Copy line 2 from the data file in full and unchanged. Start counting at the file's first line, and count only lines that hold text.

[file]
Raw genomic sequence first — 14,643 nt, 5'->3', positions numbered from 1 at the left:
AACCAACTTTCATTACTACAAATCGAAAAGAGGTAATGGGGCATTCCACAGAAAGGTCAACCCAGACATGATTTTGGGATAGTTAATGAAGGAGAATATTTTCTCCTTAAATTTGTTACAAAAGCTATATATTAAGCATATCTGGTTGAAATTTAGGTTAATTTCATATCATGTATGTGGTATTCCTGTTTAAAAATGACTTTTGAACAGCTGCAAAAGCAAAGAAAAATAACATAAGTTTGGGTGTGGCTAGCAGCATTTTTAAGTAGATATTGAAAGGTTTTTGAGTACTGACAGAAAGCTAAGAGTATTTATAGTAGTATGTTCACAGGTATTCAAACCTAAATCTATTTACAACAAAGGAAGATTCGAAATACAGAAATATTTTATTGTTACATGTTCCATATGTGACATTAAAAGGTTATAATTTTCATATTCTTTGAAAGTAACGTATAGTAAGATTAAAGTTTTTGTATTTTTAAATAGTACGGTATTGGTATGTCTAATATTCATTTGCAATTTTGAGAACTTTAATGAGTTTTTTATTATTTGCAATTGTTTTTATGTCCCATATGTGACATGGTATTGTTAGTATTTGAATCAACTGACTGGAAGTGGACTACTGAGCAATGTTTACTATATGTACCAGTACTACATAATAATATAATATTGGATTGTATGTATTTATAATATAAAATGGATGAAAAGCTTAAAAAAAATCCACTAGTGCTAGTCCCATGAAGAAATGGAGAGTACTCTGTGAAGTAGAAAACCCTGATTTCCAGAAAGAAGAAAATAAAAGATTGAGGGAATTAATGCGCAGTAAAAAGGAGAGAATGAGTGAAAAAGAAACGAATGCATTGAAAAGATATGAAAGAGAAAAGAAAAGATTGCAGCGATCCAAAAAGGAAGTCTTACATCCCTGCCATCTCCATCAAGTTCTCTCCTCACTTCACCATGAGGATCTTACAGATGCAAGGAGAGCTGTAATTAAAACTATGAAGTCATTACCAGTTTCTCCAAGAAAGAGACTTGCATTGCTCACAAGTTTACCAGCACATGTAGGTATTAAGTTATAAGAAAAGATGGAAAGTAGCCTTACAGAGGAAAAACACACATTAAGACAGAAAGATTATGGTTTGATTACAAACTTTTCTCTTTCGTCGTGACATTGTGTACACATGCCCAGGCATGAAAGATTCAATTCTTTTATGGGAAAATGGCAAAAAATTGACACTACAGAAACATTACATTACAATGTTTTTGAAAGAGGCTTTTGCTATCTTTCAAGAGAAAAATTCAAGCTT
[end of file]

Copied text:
AACCAACTTTCATTACTACAAATCGAAAAGAGGTAATGGGGCATTCCACAGAAAGGTCAACCCAGACATGATTTTGGGATAGTTAATGAAGGAGAATATTTTCTCCTTAAATTTGTTACAAAAGCTATATATTAAGCATATCTGGTTGAAATTTAGGTTAATTTCATATCATGTATGTGGTATTCCTGTTTAAAAATGACTTTTGAACAGCTGCAAAAGCAAAGAAAAATAACATAAGTTTGGGTGTGGCTAGCAGCATTTTTAAGTAGATATTGAAAGGTTTTTGAGTACTGACAGAAAGCTAAGAGTATTTATAGTAGTATGTTCACAGGTATTCAAACCTAAATCTATTTACAACAAAGGAAGATTCGAAATACAGAAATATTTTATTGTTACATGTTCCATATGTGACATTAAAAGGTTATAATTTTCATATTCTTTGAAAGTAACGTATAGTAAGATTAAAGTTTTTGTATTTTTAAATAGTACGGTATTGGTATGTCTAATATTCATTTGCAATTTTGAGAACTTTAATGAGTTTTTTATTATTTGCAATTGTTTTTATGTCCCATATGTGACATGGTATTGTTAGTATTTGAATCAACTGACTGGAAGTGGACTACTGAGCAATGTTTACTATATGTACCAGTACTACATAATAATATAATATTGGATTGTATGTATTTATAATATAAAATGGATGAAAAGCTTAAAAAAAATCCACTAGTGCTAGTCCCATGAAGAAATGGAGAGTACTCTGTGAAGTAGAAAACCCTGATTTCCAGAAAGAAGAAAATAAAAGATTGAGGGAATTAATGCGCAGTAAAAAGGAGAGAATGAGTGAAAAAGAAACGAATGCATTGAAAAGATATGAAAGAGAAAAGAAAAGATTGCAGCGATCCAAAAAGGAAGTCTTACATCCCTGCCATCTCCATCAAGTTCTCTCCTCACTTCACCATGAGGATCTTACAGATGCAAGGAGAGCTGTAATTAAAACTATGAAGTCATTACCAGTTTCTCCAAGAAAGAGACTTGCATTGCTCACAAGTTTACCAGCACATGTAGGTATTAAGTTATAAGAAAAGATGGAAAGTAGCCTTACAGAGGAAAAACACACATTAAGACAGAAAGATTATGGTTTGATTACAAACTTTTCTCTTTCGTCGTGACATTGTGTACACATGCCCAGGCATGAAAGATTCAATTCTTTTATGGGAAAATGGCAAAAAATTGACACTACAGAAACATTACATTACAATGTTTTTGAAAGAGGCTTTTGCTATCTTTCAAGAGAAAAATTCAAGCTT